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Setting out again we walked through woodland and moorland back towards Froggat Edge. We spotted another Companion Stone, this one designed by Kate Genever

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with a poem by Ann Atkinson.

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Looking back

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we left the Estate and then walked a short distance along the road to the Grouse Inn. It looked quite busy and we didn’t need any refreshments so carried on cutting across the fields and through the NT carpark

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crossing the road and joining the path that climbed up to Froggat Edge, initially passing through pleasant woodland

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Looking back

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There’s a small ancient stone circle just off the footpath. It’s not exactly Stonehenge, but interesting none the less.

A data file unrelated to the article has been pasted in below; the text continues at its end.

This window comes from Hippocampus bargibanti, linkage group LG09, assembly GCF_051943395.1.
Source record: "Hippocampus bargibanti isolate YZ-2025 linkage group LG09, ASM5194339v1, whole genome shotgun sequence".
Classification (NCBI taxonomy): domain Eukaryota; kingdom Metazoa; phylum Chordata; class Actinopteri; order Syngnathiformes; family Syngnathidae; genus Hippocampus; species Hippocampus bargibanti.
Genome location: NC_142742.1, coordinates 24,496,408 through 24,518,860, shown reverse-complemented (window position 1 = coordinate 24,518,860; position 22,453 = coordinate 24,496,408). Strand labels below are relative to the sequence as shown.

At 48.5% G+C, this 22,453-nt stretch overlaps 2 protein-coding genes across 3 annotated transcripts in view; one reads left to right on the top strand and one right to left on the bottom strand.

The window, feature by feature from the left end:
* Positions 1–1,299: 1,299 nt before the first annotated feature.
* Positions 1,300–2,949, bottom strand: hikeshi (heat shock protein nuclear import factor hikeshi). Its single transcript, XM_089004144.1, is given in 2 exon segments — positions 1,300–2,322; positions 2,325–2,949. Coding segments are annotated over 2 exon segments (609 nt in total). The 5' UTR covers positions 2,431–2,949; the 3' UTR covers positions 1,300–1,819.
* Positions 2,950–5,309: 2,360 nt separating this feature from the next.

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Reaching the top of the ridge there were good views over the steep gritstone cliffs on the north side of the Edge

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Along with Curbar Edge tot he south, it’s a favourite spot for climbers.

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We carried along the ridge heading towards Curbar Edge

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Looking east we had a good view of White Edge that we’d walked along a few hours earlier

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We carried on along the ridge

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and descended down back to the car park. There was a rather upmarket mobile snack bar which was tempting,

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but we had decided to call in at the Chatsworth Farm Shop before heading home and it was getting close to closing time, so changed out of our boots and set off.

It had been a good walk. A lot easier than some we have done lately, but interesting nevertheless, with great views and a little culture too!